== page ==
Twitter trouble: Players told to tweet no more

September 29, 2009
FILE - In this Aug. 24, 2009 file photo, New York Jets wide receiver David Clowney catches a touchdown pass under pressure from Baltimore Ravens cornerback Frank Walker during the third quarter in a preseason NFL football game in Baltimore. Clowney was benched by an angry coach Rex Ryan for the team's game against the Tennessee Titans on Sunday, Sept. 27, 2009, after Clowney complained on Twitter about a lack of playing time. (AP Photo/Gail Burton, File)

(AP) -- @davidclowney Rex is watching. He's not the only one.

New York Jets receiver David Clowney was benched after his message riled coach Rex Ryan. The Texas Tech team was banned from tweeting after a player criticized the coach. The Miami Heat was told no more messages from the arena.
Not such a sweet Monday for in sports.

It's "a bunch of narcissists that want to sit and type stuff about themselves all the time," Texas Tech coach Mike Leach said. "We'll put mirrors in some of their lockers if that's necessary but they don't have to Twitter."
So, what got him so worked up?

A day after the Red Raiders lost to No. 12 Houston 29-28, Leach was running late to a meeting. According to the Lubbock Avalanche-Journal, linebacker Marlon Williams asked on his Twitter account why "the head can't even be on time."
Plus, the Texas Tech captain Brandon Carter was suspended indefinitely Sunday for violating team rules. After the loss, he tweeted: "This is not how I saw our season."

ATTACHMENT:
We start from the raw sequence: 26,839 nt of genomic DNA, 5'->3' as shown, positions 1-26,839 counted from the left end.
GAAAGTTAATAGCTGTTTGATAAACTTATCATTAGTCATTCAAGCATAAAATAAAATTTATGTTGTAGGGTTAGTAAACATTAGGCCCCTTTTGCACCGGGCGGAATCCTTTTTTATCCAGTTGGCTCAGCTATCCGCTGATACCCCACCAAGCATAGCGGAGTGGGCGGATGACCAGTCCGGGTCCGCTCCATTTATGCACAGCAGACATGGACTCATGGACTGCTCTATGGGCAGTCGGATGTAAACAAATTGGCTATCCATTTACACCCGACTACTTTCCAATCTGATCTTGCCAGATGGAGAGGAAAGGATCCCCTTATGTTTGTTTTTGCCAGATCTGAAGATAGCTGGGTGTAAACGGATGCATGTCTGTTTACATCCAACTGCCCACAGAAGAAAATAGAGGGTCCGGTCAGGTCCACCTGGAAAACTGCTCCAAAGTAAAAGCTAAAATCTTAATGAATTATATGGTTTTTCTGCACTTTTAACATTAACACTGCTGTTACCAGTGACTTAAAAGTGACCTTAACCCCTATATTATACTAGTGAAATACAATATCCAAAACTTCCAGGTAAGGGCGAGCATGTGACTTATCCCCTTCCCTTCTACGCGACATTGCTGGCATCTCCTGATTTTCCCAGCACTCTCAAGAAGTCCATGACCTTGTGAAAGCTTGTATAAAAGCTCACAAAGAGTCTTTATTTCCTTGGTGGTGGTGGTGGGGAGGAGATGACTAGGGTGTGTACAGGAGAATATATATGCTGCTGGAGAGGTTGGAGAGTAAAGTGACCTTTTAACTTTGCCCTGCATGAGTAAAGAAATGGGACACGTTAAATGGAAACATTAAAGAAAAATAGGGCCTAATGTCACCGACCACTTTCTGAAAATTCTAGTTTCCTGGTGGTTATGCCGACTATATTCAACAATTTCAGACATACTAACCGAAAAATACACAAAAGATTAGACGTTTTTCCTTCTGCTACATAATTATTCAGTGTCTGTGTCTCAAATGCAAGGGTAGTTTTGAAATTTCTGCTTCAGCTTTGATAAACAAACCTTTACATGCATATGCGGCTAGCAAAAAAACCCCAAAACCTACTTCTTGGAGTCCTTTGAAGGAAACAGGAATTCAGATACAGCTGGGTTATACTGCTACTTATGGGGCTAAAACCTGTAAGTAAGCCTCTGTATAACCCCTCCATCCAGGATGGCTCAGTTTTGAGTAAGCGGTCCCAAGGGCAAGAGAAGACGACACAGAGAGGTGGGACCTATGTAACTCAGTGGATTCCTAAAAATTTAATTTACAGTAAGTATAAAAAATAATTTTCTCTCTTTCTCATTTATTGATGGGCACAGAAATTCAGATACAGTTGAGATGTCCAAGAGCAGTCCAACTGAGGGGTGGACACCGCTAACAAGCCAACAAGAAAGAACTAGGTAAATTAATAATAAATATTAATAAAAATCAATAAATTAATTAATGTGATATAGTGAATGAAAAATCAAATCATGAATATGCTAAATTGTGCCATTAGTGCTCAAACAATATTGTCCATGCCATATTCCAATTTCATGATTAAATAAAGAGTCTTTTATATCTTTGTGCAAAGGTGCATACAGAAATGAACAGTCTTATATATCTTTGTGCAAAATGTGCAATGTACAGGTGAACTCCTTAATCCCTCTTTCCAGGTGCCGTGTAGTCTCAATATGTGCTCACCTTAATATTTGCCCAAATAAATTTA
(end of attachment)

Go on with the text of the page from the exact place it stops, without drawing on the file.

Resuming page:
Clowney sat out the Jets' 24-17 win over Tennessee on Sunday. His offense? After the Jets beat New England the previous week, he tweeted: "1 play in the 1st Half, 4 plays in the 2nd half ... A bit disappointed about my playing time but very happy and satisfied about the win."

"I was upset with him, yep," Ryan said Monday. "For a couple of reasons. One of them is you'll hear things if a guy's unhappy or whatever. I'm not a big Twitter guy, but you hear different things."

The Heat sent a message to its players: No more tweets from the arena, home or away, practice or gametime.
Star guard Dwyane Wade sounded OK with the edict.

"When you come to work, you come to work," he said. "You can tweet before, you can tweet after. It's not addicting like where I'm going to take a bathroom break, go downstairs and tweet. I think people take it a little too far with that."

©2009 The Associated Press. All rights reserved. This material may not be published, broadcast, rewritten or redistributed.

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